The Innovations Team supports the professional tools segment. Essentially, their aim is to come up with new ways to solve end user frustrations.
What frustration does the gyroscopic cordless screwdriver solve or ease?
Most significantly, the gyroscope allows for more intuitive speed and direction control. The gyroscope allows for speed control over a wider range of motion, compared to a traditional trigger. Users can give it a quick twist (~10°) for full speed, or a feather touch across ~0-35° for greater sensitivity and finer adjustments.
8V Max Design Focus
The 8V Max battery packs are built with 14650 Li-ion cells instead of 18650. (Think AAA vs. AA). This allows for a greater focus on size, portability, and ergonomics.
(I can think of at least one more product that is sure to be released into the new 8V Max platform!)
8V Max vs. 7.2V?
Dewalt will continue to produce and support their 7.2V NiCd driver. Right now there is no like-power replacement for the 7.2V pivoting handle screwdriver. The 7.2V driver delivers up to 80 in-lbs of torque, while the 8V Max gyro screwdriver has a peak torque of up to
24 40 in-lbs.
Pro Tool or More for Consumers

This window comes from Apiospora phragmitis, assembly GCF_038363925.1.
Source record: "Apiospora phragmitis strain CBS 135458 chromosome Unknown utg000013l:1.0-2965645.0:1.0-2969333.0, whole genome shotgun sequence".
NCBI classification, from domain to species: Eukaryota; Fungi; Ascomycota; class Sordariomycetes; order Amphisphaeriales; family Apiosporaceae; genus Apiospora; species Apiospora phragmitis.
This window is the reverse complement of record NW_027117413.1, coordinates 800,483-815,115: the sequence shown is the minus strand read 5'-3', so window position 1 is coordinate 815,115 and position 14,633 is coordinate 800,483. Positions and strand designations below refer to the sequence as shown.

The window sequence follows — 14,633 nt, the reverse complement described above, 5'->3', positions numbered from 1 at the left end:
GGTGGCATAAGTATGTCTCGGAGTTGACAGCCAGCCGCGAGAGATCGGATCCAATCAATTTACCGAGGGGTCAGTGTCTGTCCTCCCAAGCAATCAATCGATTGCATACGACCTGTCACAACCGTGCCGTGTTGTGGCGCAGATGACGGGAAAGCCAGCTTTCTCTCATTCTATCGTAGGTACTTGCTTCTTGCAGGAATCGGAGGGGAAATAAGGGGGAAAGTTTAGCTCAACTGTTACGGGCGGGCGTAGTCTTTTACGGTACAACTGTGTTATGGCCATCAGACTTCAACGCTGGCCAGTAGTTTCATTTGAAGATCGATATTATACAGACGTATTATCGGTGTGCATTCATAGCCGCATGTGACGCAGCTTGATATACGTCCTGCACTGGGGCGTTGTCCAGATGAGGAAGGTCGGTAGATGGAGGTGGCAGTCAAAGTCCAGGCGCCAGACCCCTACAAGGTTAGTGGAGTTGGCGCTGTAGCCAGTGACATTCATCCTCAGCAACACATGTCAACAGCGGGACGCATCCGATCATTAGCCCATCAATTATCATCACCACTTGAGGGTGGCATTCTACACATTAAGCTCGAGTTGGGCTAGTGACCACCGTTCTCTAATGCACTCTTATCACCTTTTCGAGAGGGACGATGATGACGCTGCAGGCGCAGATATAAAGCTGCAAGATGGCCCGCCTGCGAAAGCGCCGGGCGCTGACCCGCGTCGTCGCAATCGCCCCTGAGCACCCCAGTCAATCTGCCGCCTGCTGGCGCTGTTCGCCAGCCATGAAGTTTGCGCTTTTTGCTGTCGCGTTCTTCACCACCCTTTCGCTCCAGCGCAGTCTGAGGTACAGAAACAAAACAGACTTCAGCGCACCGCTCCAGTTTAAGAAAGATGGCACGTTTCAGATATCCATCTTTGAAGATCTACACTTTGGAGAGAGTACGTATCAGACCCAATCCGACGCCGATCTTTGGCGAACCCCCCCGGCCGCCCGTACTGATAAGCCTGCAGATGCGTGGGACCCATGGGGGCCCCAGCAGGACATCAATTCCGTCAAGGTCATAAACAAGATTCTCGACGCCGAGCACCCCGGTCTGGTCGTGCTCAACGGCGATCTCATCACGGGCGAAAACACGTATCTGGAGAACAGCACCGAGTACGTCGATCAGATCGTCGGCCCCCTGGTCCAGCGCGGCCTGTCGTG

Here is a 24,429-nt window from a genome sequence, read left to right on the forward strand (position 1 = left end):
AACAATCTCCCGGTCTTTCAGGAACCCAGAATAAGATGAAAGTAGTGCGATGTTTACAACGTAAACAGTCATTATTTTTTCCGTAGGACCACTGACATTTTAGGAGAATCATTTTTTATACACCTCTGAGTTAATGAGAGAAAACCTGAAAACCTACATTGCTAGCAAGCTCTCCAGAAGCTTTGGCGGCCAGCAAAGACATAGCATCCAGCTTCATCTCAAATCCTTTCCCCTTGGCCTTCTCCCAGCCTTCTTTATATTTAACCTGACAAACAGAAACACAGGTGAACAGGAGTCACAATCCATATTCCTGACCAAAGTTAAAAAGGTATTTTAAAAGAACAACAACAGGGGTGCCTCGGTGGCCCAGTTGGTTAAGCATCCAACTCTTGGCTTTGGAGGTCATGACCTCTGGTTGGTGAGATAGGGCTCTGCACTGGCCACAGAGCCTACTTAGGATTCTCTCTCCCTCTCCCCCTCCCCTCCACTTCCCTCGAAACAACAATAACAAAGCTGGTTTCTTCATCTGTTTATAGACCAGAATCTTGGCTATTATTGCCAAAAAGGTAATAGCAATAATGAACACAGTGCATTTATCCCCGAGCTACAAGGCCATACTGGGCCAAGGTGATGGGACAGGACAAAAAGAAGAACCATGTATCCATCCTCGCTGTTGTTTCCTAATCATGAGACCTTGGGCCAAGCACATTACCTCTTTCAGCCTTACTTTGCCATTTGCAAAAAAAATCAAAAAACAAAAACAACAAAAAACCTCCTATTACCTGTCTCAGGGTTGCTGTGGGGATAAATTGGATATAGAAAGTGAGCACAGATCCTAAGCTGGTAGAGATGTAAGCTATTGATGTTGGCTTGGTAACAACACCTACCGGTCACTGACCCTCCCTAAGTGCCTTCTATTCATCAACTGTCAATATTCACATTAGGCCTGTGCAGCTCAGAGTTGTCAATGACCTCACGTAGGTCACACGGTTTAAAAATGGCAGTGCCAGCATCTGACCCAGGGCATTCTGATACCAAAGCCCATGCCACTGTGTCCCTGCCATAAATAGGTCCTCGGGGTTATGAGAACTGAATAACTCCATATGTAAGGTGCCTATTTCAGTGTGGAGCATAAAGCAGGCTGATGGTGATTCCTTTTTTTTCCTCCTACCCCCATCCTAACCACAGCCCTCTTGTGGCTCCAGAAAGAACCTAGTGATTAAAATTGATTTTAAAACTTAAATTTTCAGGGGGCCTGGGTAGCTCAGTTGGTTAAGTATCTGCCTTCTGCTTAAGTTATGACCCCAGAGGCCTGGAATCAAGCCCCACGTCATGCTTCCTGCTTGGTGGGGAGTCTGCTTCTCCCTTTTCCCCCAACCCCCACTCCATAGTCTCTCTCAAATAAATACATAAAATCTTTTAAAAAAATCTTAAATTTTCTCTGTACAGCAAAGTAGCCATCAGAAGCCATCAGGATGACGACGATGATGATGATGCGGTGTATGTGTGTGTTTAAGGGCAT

The team designed this product for a 100% duty cycle (similar to Milwaukees M4 screwdriver). In other words, it’s designed more for tradesmen, commercial, and industrial users, and is just as good in consumers’ hands.
The driver was mainly designed with machine screws and lighter duty and repetitive installation tasks in mind. It’s better suited for tasks that one could ordinarily use a manual screwdriver for.
The screwdriver has a pivoting handle that allows for pistol-grip and inline orientations. It doesn’t really pivot, it swivels, but the result is the same.
The handle position can be unlocked from both sides of the tool, but the swivel mechanism only works in one direction. This doesn’t seem to take away from anything.
To operate the screwdriver, you first have to press its trigger switch. Of course this isn’t a speed control trigger switch, it’s more of an on-off switch.
The Black & Decker Gryo took very little time to get used to. Dewalt’s driver, however, is not quite as initially intuitive to use, at least in the pistol grip orientation.
With the Dewalt gryo screwdriver, you can’t just operate the driver by twisting your wrist; I find that I end up having to shift my entire arm a little. This is because the tool’s axis of rotation is above the hand. With the B&D Gyro, the axis of rotation is in your hand and is closer to the center of wrist rotation.
It’s just a matter of practice and acclimation. A flick of the wrist is easy to adjust to, a flick of the wrist and shift of the arm takes a little more time for muscle memory to develop.
I initially found the screwdriver to be a little more comfortable, or at least easier to control, when held in the straight-grip position.
With a little more use, the driver was comfortably gripped and used in both orientations.